Rost: Why 2 NFL experts feel criticism of Seahawks’ Geno Smith is unwarranted
I found them. Two proud, card-carrying members of Geno Nation. Jokes aside, the truth is that Pete Carroll’s decision to roll with Geno Smith as the Seahawks’ starting quarterback starter is one that’s fallen under scrutiny.
It was inevitable for any player following Russell Wilson’s decade in Seattle, but was especially true for Smith, a veteran who fell out of favor as a young player in New York and spent the last several years as a backup.
He won the job this year with his grasp of the Seahawks playbook, but also with a more reserved style of play that is, admittedly, less exciting than his counterpart Drew Lock. Enter more scrutiny.
But two NFL experts feel some of that criticism of Smith is unwarranted. So, why not drop into all of that scrutiny against Geno two arguments claiming that Smith is better than you think.
• ‘I will not go so far as to say Geno Smith is a good quarterback. But I will say this: he’s not a bad one’
The Ringer’s Steven Ruiz ranked Smith 22 on his ranking of the 32 starting quarterbacks (for those wondering, Wilson came in at No. 6). The list will be updated every week.
“I will not go as far as to say that Geno Smith is a good quarterback,” Ruiz writes, “but I will say this: He’s not a bad one.”
Ruiz joined Bump and Stacy Thursday to elaborate on his breakdown of Seattle’s new full-time starter.
“I think there’s a misperception of what Geno was during the end of his Jets career just because it didn’t last that long,” Ruiz said. “He had two years as a starter with a terrible supporting cast and then we didn’t hear from him again until now and it’s been almost a decade. But there have been spot stars here and there and whenever you watch him you’re like, ‘OK, this looks like a quarterback who has talent around him.’ He’s not going to carry an offense to a top-10 ranking or to the playoffs, but if you put good talent around him – and I think Seattle has put at least good skill players around him — he’s going to produce. Because he can read a defense, he can stick in the pocket and make throws downfield. I don’t know if he’s going to do it consistently or be accurate enough, but he’s got the skills.”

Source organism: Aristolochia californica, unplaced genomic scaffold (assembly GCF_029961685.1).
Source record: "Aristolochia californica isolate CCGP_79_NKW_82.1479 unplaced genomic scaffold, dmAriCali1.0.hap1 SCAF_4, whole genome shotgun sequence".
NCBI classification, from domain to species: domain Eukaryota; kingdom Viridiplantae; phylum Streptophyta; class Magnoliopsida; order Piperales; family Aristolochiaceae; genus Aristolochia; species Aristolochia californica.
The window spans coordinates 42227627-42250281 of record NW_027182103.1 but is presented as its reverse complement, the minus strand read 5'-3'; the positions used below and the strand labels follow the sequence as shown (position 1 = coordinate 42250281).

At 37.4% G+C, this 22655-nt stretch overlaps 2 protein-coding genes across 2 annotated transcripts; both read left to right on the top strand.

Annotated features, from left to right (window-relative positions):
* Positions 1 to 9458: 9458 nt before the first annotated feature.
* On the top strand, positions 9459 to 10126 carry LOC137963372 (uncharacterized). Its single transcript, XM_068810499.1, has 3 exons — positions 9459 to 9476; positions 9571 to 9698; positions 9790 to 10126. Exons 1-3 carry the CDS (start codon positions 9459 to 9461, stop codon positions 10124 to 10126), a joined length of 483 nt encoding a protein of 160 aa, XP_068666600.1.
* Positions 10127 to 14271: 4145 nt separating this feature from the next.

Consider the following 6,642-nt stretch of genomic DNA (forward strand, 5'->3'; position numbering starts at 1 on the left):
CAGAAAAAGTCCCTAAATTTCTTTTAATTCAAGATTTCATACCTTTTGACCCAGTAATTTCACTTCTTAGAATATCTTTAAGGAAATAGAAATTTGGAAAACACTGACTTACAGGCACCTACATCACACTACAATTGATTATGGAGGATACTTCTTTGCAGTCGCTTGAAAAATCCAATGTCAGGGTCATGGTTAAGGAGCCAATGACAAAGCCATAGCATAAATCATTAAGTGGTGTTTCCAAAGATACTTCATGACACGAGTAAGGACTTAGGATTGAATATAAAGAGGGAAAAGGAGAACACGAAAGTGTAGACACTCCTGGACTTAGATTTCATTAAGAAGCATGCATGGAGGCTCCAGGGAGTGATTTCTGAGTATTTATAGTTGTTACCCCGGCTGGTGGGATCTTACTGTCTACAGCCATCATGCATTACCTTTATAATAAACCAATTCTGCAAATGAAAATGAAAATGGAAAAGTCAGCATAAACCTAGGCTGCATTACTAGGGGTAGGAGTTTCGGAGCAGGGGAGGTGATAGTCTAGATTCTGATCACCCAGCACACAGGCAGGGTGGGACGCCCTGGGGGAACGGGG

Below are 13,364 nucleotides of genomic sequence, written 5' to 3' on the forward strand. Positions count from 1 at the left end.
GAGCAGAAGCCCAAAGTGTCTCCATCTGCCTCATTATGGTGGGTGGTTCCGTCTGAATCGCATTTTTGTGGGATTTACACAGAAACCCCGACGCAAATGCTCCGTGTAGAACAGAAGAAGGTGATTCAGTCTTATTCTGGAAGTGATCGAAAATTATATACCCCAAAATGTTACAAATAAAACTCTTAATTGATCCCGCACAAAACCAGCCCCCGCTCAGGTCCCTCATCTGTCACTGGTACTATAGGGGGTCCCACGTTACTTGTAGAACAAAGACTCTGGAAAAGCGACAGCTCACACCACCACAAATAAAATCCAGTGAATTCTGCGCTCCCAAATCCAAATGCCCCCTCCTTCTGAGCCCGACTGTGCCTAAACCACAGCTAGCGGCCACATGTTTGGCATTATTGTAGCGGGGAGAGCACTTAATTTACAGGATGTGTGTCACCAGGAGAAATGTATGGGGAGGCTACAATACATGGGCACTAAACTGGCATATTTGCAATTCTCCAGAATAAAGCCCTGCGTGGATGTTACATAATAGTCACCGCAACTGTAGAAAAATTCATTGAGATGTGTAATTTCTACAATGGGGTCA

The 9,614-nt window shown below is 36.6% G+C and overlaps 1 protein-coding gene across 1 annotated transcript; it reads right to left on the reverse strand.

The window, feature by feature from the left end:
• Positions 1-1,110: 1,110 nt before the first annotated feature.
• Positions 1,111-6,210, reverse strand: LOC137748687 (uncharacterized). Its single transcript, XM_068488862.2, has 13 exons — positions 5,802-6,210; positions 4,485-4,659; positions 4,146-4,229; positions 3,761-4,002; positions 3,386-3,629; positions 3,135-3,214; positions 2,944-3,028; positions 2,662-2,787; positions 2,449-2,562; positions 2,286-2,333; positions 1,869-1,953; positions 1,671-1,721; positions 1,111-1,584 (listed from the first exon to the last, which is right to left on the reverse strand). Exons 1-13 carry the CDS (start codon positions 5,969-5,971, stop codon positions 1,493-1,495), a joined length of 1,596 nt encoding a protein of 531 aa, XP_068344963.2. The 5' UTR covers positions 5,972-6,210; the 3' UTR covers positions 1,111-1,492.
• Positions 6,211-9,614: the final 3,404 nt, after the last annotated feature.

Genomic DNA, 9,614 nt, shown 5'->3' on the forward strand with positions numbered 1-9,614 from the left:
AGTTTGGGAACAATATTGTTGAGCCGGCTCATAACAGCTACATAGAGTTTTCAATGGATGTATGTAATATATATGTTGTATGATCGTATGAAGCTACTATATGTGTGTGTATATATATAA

“I don’t think Geno has (league MVP) in the future, but it’s not unreasonable to think he could throw 24 touchdowns and maybe 12 interceptions. That’s good output.”
• ‘There’s this idea that he has no ceiling and yet the things I see on the field show some really respectable next-level thinking’
NFL Network writer and Around the NFL host Gregg Rosenthal says Smith has shown in his relief appearances and in the preseason that he’s capable of being a mid-level starter.
“The way he finished the 2013 or 2014 season with the Jets was impressive,” Rosenthal said, “I think he does some stuff you look for in a young quarterback, and that’s back when he was young. And then of course the IK Enemkpali punch happened, and he never really got a chance. The few times we’ve seen him since, I thought he looked pretty good for a backup, including last year in Seattle. And there’s this idea that he has no ceiling and yet the things I see on the field, I think we saw some of it in the preseason, I think show some really respectable next-level quarterback thinking that you would want out of guy that won’t make many mistakes and can just be a mid-level starter for the Seahawks.
Seahawks on the radio
Catch the Seahawks’ season opener Monday night against Russell Wilson and the Broncos on Seattle Sports 710 AM and streaming at SeattleSports.com, on the Seahawks app and the Seattle Sports app. Coverage begins at 2 p.m. with the pregame show, followed by kickoff at 5:15 p.m. and the postgame show, which airs for roughly two hours after the end of the contest.
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